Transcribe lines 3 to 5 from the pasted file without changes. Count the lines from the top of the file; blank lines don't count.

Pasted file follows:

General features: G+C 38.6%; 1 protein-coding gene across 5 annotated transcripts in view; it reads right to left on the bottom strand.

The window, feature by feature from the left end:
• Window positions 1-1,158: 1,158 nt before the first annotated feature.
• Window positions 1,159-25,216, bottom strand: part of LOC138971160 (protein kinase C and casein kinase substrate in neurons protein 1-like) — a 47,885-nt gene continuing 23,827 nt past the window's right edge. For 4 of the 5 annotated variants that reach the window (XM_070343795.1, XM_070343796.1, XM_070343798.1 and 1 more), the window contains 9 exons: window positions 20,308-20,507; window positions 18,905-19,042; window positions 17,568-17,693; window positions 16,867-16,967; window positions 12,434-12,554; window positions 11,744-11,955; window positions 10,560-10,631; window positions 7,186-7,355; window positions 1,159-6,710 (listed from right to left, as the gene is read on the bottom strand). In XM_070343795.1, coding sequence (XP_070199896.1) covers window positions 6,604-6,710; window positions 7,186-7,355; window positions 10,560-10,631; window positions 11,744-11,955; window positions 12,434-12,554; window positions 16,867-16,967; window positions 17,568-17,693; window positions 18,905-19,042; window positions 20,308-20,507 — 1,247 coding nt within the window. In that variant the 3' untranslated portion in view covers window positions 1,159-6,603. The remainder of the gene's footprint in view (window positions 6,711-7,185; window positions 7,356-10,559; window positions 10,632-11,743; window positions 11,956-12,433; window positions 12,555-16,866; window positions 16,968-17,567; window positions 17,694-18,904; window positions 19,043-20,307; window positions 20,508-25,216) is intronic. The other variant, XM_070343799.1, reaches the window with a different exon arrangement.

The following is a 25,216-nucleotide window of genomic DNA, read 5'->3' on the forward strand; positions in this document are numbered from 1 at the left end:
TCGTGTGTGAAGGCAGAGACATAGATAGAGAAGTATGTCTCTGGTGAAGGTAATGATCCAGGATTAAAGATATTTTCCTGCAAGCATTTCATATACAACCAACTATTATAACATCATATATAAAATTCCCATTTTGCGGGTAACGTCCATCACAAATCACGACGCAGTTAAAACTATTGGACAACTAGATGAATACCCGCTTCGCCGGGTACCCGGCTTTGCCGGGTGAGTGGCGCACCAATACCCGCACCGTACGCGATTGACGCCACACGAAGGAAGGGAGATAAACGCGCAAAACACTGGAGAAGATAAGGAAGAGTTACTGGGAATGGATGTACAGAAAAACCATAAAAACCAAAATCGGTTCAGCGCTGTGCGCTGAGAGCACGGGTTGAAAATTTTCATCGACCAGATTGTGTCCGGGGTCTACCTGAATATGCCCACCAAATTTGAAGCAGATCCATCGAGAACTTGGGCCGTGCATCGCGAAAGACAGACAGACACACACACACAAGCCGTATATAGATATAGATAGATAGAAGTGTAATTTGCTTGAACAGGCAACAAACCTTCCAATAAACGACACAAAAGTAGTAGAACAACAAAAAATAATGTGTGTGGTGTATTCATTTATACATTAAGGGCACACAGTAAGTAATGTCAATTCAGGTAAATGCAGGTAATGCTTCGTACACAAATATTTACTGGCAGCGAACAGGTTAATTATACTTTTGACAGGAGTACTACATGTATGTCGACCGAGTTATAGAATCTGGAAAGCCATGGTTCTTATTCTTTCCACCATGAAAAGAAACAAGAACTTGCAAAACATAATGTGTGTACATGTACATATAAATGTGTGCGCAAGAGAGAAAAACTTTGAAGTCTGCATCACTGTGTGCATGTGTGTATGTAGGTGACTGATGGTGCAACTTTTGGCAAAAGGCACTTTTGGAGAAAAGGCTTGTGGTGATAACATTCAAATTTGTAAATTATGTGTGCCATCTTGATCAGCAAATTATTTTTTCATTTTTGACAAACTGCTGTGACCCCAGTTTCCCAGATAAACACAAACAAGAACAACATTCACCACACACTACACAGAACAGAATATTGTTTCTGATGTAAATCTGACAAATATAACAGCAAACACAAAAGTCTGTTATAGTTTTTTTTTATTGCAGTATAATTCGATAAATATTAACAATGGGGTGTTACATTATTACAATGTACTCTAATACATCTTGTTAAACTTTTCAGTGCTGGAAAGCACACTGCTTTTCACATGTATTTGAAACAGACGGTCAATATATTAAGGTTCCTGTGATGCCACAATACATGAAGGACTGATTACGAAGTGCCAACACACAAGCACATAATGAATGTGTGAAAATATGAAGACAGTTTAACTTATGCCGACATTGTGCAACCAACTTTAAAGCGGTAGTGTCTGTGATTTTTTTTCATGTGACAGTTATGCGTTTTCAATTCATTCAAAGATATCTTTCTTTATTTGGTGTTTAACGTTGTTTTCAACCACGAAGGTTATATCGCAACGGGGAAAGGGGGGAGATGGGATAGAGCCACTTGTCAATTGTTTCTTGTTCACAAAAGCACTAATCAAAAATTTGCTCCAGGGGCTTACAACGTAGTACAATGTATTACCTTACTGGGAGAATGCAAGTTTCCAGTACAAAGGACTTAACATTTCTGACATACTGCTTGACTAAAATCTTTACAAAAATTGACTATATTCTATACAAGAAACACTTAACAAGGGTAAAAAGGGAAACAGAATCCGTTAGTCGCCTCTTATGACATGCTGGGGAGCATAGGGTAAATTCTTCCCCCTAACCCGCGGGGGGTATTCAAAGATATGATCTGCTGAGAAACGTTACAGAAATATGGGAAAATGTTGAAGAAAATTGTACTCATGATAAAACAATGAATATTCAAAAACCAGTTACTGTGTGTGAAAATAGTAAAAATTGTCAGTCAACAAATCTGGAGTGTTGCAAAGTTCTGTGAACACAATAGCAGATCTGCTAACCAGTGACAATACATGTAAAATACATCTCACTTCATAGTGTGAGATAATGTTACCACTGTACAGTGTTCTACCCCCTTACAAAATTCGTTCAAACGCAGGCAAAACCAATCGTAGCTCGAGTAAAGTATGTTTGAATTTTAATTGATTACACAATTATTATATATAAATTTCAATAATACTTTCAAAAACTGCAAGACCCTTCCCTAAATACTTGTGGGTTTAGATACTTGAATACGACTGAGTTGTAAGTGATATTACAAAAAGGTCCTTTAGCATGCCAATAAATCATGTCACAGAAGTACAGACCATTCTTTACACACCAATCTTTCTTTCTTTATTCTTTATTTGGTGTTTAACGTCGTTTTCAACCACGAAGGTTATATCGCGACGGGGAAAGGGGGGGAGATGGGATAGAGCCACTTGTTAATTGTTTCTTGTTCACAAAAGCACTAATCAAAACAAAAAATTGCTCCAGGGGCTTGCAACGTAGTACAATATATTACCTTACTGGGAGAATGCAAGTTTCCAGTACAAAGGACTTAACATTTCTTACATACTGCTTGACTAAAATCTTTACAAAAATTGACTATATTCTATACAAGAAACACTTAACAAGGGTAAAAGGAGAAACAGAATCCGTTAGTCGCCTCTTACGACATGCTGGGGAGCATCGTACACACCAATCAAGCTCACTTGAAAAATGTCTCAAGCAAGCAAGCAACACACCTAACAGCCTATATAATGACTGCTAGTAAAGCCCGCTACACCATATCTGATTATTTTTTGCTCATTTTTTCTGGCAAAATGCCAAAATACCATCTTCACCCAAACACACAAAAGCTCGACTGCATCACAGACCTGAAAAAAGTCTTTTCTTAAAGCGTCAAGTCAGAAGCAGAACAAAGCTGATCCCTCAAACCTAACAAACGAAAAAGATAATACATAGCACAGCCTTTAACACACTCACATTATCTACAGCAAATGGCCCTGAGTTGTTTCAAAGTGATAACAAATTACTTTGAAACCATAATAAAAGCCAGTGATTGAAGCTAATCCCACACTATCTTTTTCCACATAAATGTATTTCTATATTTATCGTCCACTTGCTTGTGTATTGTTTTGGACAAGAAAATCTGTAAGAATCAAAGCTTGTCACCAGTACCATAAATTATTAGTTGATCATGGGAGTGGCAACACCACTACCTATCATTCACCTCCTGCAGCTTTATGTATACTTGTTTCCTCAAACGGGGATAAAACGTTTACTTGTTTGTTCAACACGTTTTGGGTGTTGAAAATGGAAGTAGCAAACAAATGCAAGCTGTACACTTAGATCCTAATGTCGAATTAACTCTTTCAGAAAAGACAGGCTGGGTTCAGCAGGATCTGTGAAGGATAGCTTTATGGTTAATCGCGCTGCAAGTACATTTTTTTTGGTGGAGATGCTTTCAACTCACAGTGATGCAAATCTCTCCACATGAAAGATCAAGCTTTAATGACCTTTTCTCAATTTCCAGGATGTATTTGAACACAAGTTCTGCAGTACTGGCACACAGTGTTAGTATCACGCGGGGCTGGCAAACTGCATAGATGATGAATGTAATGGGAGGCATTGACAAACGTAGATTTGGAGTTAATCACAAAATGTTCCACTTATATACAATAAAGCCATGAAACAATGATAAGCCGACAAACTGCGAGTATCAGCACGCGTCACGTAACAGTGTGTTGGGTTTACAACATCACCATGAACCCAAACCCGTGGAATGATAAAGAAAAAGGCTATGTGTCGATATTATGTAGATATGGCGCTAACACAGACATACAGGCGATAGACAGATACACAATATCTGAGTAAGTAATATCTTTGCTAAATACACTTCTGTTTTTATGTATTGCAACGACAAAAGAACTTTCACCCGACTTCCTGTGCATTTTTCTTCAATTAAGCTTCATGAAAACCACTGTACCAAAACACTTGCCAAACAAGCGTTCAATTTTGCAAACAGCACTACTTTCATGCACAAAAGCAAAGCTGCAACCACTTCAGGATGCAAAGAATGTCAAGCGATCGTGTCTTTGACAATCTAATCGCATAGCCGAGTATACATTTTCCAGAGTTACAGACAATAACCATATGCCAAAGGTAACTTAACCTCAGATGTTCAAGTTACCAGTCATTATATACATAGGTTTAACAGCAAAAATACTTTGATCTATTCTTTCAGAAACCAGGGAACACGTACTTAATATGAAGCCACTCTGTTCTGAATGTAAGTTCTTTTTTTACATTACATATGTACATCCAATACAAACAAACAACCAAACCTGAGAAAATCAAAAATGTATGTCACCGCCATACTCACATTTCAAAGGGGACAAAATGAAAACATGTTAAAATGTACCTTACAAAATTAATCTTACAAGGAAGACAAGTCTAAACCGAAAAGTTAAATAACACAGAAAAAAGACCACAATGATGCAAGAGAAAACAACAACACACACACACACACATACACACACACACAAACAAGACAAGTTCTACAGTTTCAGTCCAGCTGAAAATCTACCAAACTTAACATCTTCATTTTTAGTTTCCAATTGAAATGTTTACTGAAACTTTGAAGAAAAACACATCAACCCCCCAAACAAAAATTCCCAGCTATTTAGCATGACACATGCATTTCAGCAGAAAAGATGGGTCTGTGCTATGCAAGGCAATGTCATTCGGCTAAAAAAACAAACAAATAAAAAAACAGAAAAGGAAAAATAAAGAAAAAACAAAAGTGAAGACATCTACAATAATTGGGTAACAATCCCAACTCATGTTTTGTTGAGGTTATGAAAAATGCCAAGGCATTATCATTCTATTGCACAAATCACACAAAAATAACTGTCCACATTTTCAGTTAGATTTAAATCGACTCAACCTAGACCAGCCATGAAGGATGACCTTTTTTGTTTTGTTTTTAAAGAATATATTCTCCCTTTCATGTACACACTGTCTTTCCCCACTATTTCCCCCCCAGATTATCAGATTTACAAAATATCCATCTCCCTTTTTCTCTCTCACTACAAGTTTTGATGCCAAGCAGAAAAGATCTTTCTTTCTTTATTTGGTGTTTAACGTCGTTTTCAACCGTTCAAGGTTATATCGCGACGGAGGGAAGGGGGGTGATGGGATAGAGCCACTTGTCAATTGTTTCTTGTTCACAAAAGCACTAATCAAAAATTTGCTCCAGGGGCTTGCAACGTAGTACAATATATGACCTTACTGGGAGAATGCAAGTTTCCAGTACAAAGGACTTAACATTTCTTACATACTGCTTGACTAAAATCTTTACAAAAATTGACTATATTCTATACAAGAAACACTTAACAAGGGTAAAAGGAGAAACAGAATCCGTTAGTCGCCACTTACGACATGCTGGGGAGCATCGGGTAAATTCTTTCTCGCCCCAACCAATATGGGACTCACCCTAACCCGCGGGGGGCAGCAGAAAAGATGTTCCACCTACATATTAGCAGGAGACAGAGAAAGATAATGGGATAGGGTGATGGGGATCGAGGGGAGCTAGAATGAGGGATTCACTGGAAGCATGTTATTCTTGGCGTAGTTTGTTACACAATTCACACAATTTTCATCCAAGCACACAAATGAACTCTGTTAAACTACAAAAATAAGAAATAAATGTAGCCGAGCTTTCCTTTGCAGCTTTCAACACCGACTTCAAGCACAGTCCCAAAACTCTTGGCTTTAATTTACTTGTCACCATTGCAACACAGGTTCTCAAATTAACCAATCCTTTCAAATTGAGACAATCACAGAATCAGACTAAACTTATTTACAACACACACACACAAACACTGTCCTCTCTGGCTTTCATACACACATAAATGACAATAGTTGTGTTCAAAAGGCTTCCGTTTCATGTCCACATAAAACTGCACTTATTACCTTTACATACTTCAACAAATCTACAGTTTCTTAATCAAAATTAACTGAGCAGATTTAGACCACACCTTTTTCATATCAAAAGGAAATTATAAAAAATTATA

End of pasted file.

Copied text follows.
• Window positions 1-1,158: 1,158 nt before the first annotated feature.
• Window positions 1,159-25,216, bottom strand: part of LOC138971160 (protein kinase C and casein kinase substrate in neurons protein 1-like) — a 47,885-nt gene continuing 23,827 nt past the window's right edge. For 4 of the 5 annotated variants that reach the window (XM_070343795.1, XM_070343796.1, XM_070343798.1 and 1 more), the window contains 9 exons: window positions 20,308-20,507; window positions 18,905-19,042; window positions 17,568-17,693; window positions 16,867-16,967; window positions 12,434-12,554; window positions 11,744-11,955; window positions 10,560-10,631; window positions 7,186-7,355; window positions 1,159-6,710 (listed from right to left, as the gene is read on the bottom strand). In XM_070343795.1, coding sequence (XP_070199896.1) covers window positions 6,604-6,710; window positions 7,186-7,355; window positions 10,560-10,631; window positions 11,744-11,955; window positions 12,434-12,554; window positions 16,867-16,967; window positions 17,568-17,693; window positions 18,905-19,042; window positions 20,308-20,507 — 1,247 coding nt within the window. In that variant the 3' untranslated portion in view covers window positions 1,159-6,603. The remainder of the gene's footprint in view (window positions 6,711-7,185; window positions 7,356-10,559; window positions 10,632-11,743; window positions 11,956-12,433; window positions 12,555-16,866; window positions 16,968-17,567; window positions 17,694-18,904; window positions 19,043-20,307; window positions 20,508-25,216) is intronic. The other variant, XM_070343799.1, reaches the window with a different exon arrangement.

The following is a 25,216-nucleotide window of genomic DNA, read 5'->3' on the forward strand; positions in this document are numbered from 1 at the left end: